Brighton IHOP Gives Out Free Pancakes for Charity

IHOP gave out stacks of free buttermilk pancakes to customers Tuesday for charity. Shuqing Zhao reports.

By Chen Shen
BU News Service

With a goal of raising $3 million nationwide, IHOP restaurants gave out free buttermilk pancakes Tuesday in hopes of attracting customers’ donations to the Children’s Miracle Network Hospitals, among other charities.

At the Brighton IHOP restaurant, a blue donation box was placed next to the cash register. Colorful balloons were attached on the box, where pictures of smiling children’s faces were printed. Yellow balloon stickers covered the walls.

“We expect customers to donate voluntarily,” IHOP general manager Ann Mullins said. “Our revenue won’t be counted as donations.”

IHOP has been following this tradition since 2006 in honor of National Pancake Day, March 4.

According to the restaurant’s website, the offer is open to all, but there is a limit to one free short stack of buttermilk pancakes per guest.

The Brighton IHOP restaurant is located at the intersection of Soldiers Field Road and North Beacon Street. There are several public schools in the neighborhood, and some students showed up for lunch.

“Can we just take the pancakes?” one student asked the cashier when he lined up at the IHOP entrance.

The cashier pointed at the blue box next to her.

“We are giving out the short stack pancake worth $4.99 on the menu, but if you want any toppings like the cream or strawberries, you have to pay for that,” IHOP employee Catherine Jomec said.

Jomec held a yellow balloon-shaped pamphlet while a customer approached the cash register to pay for his meal.

“You will be helping the Boston Children’s Hospital and kids suffering from illnesses,” Jomec said.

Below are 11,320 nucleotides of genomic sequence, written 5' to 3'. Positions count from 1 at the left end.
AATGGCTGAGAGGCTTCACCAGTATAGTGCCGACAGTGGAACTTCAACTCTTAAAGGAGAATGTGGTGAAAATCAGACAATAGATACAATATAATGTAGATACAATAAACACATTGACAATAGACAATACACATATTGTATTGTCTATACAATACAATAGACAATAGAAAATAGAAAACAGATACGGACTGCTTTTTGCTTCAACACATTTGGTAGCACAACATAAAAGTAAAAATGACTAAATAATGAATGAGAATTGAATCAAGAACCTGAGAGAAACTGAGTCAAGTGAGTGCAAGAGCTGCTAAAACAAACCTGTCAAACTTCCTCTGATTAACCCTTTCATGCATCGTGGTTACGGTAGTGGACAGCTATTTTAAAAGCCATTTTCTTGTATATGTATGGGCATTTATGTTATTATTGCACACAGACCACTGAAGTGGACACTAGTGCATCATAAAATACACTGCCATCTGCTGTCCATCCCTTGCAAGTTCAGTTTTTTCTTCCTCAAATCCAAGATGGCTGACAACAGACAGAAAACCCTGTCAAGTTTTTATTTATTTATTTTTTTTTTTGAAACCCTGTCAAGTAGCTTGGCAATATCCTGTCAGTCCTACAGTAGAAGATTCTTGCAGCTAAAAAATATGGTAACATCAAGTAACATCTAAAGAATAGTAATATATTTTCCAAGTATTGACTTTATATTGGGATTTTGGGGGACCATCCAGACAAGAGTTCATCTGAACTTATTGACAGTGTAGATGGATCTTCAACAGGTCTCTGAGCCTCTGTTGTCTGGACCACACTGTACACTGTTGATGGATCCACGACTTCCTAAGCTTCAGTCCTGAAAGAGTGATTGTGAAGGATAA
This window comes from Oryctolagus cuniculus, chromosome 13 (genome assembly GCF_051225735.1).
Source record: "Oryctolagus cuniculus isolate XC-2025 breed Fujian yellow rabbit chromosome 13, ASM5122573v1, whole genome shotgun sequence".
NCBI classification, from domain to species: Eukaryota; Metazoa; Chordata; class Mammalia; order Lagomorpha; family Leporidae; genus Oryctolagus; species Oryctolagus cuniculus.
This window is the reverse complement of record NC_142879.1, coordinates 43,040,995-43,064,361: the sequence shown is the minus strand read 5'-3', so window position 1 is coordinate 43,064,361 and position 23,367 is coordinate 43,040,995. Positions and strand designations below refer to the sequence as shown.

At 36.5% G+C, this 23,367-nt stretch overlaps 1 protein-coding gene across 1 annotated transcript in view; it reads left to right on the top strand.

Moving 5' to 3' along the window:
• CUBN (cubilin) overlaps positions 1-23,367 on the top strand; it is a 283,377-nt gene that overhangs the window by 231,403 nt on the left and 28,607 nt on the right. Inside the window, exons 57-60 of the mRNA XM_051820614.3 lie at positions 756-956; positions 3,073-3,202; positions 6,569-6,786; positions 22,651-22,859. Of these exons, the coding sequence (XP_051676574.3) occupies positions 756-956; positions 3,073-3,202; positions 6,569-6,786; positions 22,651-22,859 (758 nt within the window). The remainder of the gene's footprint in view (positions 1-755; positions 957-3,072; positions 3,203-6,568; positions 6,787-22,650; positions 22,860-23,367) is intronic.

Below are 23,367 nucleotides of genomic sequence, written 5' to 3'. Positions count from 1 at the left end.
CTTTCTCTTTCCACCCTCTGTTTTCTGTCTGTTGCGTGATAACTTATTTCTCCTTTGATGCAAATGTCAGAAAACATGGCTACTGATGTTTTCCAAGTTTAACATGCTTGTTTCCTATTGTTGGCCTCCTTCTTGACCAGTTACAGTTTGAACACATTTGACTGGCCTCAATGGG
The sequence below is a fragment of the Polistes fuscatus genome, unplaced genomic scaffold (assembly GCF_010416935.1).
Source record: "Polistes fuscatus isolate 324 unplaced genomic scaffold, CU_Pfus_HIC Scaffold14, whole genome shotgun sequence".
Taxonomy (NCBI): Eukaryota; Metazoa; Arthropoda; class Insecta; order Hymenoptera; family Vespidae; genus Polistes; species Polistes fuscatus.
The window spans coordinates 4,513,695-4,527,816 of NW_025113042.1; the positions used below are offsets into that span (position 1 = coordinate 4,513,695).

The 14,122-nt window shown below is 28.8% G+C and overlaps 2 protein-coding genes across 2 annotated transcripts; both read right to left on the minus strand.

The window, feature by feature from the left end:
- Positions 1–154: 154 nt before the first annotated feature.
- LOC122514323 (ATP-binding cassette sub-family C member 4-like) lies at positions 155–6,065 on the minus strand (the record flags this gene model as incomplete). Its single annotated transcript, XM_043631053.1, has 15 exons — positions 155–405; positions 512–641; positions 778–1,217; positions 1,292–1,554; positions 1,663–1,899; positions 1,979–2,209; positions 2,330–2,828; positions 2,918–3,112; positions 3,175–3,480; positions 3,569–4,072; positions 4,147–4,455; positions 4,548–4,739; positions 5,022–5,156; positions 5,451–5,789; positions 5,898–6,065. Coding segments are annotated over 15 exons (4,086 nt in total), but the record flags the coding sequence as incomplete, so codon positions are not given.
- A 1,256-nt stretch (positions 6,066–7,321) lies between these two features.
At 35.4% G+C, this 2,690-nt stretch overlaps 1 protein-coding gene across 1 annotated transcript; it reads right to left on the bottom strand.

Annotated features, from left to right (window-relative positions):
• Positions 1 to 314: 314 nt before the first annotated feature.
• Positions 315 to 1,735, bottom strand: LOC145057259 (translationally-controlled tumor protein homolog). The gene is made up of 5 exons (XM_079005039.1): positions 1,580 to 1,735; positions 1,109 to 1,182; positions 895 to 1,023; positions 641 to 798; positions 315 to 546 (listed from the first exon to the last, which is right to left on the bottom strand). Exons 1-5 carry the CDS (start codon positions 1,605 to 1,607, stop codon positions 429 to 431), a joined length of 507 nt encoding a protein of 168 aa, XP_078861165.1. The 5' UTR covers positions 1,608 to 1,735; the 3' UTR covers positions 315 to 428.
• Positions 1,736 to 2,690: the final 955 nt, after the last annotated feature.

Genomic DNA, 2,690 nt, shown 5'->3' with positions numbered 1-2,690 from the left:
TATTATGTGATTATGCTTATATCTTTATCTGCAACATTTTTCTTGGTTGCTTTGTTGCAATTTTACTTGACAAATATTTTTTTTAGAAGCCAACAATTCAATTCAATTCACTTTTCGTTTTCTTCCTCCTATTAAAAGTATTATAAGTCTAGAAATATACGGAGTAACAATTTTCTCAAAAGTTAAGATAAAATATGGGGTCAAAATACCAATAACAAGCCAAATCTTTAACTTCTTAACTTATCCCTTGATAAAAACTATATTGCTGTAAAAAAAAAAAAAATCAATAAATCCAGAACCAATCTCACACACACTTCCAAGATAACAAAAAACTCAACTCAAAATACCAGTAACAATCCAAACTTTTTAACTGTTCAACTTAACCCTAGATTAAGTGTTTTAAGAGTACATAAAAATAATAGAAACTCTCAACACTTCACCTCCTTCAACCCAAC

Every guest that donates received a $5-off coupon good for his or her next visit, Jomec said.

Apart from showing customers to their tables, Jomec’s job was gathering customers’ signatures on balloon pamphlets and sticking the paper balloons on to the wall, she said.

“There are definitely more people coming today because of the event,” Jomec said. “I would say there is about 60 percent more.”
A red sticker was attached to her shirt, which said, “Children’s Miracle Network Hospitals” printed in a yellow circle.

Children’s Miracle Network Hospitals is a nonprofit organization that raises funds for 170 member children’s hospitals and medical research, according to their website. They provide 32 million treatments each year to children across the United States and Canada.

The organization has raised more than $5 billion since 1983, most of it $1 at a time through the charity’s Miracle Balloon icon, according to IHOP’s website. The organization has reported that 100 percent of the proceeds will go to local charities. Boston Children’s Hospital will receive this year’s IHOP donations.

“Last year, we raised $3,000 in this particular restaurant,” General manager Ann Mullins said. “Our goal this year is $4,500, which is 15 percent higher.”

Mullins thanked customers who put change in the blue donation box and urged waitresses to hurry up cleaning tables.

Mullins said she couldn’t release the exact amount of donations for the day since it would be gathered and counted later. She also said many students accept the free buttermilk pancake meal without donating.

“You see, there are so many high school kids,” Mullins said. They don’t really donate.”

The event ran from 7 a.m. to 10 p.m. at every one of IHOP’s 1,500-plus locations, but was only valid for dine-in customers.